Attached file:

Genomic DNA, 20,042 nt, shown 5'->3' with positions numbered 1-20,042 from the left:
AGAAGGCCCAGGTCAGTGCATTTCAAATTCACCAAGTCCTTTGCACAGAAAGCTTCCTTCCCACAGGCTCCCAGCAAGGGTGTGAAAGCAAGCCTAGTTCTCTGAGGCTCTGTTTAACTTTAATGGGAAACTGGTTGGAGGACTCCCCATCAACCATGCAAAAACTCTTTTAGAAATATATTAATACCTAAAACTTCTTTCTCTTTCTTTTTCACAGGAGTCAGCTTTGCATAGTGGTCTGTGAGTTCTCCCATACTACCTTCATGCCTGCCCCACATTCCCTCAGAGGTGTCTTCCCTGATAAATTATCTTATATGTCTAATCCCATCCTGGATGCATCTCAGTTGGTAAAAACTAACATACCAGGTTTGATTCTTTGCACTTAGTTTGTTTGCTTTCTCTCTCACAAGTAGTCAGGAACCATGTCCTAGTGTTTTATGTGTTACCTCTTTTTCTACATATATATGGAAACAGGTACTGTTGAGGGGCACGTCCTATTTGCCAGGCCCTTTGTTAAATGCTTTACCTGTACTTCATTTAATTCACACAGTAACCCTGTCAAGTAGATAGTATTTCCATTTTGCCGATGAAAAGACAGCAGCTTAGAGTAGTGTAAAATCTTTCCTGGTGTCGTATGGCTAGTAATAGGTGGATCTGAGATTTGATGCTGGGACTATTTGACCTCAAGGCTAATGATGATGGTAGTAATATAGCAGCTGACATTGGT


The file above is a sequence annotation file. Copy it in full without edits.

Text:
Genomic DNA, 20,042 nt, shown 5'->3' with positions numbered 1-20,042 from the left:
AGAAGGCCCAGGTCAGTGCATTTCAAATTCACCAAGTCCTTTGCACAGAAAGCTTCCTTCCCACAGGCTCCCAGCAAGGGTGTGAAAGCAAGCCTAGTTCTCTGAGGCTCTGTTTAACTTTAATGGGAAACTGGTTGGAGGACTCCCCATCAACCATGCAAAAACTCTTTTAGAAATATATTAATACCTAAAACTTCTTTCTCTTTCTTTTTCACAGGAGTCAGCTTTGCATAGTGGTCTGTGAGTTCTCCCATACTACCTTCATGCCTGCCCCACATTCCCTCAGAGGTGTCTTCCCTGATAAATTATCTTATATGTCTAATCCCATCCTGGATGCATCTCAGTTGGTAAAAACTAACATACCAGGTTTGATTCTTTGCACTTAGTTTGTTTGCTTTCTCTCTCACAAGTAGTCAGGAACCATGTCCTAGTGTTTTATGTGTTACCTCTTTTTCTACATATATATGGAAACAGGTACTGTTGAGGGGCACGTCCTATTTGCCAGGCCCTTTGTTAAATGCTTTACCTGTACTTCATTTAATTCACACAGTAACCCTGTCAAGTAGATAGTATTTCCATTTTGCCGATGAAAAGACAGCAGCTTAGAGTAGTGTAAAATCTTTCCTGGTGTCGTATGGCTAGTAATAGGTGGATCTGAGATTTGATGCTGGGACTATTTGACCTCAAGGCTAATGATGATGGTAGTAATATAGCAGCTGACATTGGT